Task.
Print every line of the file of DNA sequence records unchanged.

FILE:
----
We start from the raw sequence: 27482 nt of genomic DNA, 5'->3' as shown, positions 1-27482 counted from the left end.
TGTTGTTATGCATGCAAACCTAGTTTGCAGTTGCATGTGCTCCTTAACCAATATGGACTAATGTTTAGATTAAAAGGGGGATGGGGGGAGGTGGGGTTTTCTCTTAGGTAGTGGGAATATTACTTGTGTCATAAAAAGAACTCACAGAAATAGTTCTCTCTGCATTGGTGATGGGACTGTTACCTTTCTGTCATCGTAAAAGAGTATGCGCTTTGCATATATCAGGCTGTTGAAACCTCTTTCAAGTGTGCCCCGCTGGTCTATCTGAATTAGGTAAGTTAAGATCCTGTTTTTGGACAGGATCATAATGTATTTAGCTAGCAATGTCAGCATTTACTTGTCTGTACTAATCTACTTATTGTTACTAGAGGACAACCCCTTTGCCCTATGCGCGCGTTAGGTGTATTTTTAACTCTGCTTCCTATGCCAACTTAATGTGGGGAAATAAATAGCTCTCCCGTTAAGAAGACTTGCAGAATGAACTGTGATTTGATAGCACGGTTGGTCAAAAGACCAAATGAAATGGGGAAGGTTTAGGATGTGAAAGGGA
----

We start from the raw sequence: 27482 nt of genomic DNA, 5'->3' as shown, positions 1-27482 counted from the left end.
TGTTGTTATGCATGCAAACCTAGTTTGCAGTTGCATGTGCTCCTTAACCAATATGGACTAATGTTTAGATTAAAAGGGGGATGGGGGGAGGTGGGGTTTTCTCTTAGGTAGTGGGAATATTACTTGTGTCATAAAAAGAACTCACAGAAATAGTTCTCTCTGCATTGGTGATGGGACTGTTACCTTTCTGTCATCGTAAAAGAGTATGCGCTTTGCATATATCAGGCTGTTGAAACCTCTTTCAAGTGTGCCCCGCTGGTCTATCTGAATTAGGTAAGTTAAGATCCTGTTTTTGGACAGGATCATAATGTATTTAGCTAGCAATGTCAGCATTTACTTGTCTGTACTAATCTACTTATTGTTACTAGAGGACAACCCCTTTGCCCTATGCGCGCGTTAGGTGTATTTTTAACTCTGCTTCCTATGCCAACTTAATGTGGGGAAATAAATAGCTCTCCCGTTAAGAAGACTTGCAGAATGAACTGTGATTTGATAGCACGGTTGGTCAAAAGACCAAATGAAATGGGGAAGGTTTAGGATGTGAAAGGGA